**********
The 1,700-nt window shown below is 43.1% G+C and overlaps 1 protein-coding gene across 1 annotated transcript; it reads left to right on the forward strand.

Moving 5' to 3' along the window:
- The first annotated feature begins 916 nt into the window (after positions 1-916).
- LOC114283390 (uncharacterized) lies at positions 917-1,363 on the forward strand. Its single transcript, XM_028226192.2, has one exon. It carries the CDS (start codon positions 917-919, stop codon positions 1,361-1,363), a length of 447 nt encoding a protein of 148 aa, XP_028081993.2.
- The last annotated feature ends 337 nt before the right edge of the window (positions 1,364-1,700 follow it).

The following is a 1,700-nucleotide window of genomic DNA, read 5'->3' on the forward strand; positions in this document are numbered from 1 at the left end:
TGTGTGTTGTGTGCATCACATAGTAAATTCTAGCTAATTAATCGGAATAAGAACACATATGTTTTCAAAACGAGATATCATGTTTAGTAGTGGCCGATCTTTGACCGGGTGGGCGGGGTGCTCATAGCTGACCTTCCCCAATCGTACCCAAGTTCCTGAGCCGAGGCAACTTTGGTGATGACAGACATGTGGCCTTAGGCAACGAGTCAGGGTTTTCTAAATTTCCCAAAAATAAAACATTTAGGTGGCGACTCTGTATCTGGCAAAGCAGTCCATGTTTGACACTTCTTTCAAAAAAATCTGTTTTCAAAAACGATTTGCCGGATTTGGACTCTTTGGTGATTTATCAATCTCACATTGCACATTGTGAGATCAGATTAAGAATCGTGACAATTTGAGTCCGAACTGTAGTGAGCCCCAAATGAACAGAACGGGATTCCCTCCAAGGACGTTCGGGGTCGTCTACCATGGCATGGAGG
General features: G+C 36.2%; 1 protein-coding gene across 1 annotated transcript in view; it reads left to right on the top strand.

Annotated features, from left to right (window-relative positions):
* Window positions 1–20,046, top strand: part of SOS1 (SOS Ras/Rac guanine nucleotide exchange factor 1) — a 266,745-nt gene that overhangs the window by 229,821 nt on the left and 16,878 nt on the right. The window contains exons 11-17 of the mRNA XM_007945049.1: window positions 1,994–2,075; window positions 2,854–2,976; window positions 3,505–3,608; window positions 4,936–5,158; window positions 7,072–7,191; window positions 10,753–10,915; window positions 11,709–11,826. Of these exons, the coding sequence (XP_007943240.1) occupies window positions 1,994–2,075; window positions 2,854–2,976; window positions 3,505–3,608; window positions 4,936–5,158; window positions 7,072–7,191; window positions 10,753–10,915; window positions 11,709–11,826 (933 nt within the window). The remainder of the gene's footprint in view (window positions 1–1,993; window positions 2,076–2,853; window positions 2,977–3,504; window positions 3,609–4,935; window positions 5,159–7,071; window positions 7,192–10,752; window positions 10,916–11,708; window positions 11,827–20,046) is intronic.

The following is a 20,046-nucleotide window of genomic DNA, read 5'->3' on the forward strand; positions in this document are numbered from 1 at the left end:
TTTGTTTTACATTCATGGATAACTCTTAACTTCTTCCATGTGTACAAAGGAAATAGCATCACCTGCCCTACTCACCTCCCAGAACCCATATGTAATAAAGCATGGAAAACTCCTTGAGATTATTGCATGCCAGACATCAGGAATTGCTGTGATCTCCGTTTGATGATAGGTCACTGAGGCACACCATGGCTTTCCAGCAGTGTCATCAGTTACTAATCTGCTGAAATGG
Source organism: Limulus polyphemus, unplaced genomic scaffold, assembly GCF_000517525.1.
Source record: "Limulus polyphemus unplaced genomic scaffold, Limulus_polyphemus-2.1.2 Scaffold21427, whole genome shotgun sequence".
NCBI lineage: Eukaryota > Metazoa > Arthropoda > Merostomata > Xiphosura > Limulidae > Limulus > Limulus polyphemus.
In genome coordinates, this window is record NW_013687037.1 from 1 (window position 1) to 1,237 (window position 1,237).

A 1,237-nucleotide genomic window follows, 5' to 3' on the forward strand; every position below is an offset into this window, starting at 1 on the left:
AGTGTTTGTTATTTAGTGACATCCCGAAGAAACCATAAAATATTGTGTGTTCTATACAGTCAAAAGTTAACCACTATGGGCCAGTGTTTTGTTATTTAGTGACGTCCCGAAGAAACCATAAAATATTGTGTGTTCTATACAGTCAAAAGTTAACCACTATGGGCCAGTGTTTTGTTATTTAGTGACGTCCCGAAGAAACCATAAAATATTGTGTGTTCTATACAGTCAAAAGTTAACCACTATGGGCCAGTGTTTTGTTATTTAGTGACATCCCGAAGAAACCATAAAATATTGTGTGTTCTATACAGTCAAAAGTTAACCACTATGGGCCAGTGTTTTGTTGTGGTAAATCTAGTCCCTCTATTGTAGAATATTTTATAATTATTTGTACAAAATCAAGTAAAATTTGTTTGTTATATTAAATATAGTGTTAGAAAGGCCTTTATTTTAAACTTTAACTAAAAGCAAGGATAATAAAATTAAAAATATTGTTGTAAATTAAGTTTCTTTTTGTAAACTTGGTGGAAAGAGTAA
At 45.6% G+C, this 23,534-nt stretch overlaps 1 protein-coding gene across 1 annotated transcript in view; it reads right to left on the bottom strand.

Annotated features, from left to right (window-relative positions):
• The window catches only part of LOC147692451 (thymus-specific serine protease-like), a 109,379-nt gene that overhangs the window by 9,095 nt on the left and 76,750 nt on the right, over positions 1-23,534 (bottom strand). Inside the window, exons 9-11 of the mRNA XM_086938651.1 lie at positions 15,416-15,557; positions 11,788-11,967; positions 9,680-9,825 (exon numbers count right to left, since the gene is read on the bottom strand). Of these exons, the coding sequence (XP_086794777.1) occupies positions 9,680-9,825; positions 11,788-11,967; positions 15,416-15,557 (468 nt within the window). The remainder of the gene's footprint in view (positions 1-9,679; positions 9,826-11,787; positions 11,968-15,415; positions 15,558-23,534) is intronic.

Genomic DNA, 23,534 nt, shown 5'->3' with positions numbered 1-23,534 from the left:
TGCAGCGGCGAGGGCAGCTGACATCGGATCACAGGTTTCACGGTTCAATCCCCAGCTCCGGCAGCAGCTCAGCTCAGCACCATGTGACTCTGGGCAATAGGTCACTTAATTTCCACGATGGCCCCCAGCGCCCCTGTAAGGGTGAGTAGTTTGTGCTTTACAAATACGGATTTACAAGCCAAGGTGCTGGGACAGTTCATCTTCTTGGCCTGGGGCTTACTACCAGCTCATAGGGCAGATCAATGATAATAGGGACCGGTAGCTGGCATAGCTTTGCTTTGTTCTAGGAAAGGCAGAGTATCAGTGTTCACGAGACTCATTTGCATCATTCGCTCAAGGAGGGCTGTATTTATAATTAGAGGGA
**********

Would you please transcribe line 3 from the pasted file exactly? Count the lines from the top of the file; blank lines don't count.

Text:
- The first annotated feature begins 916 nt into the window (after positions 1-916).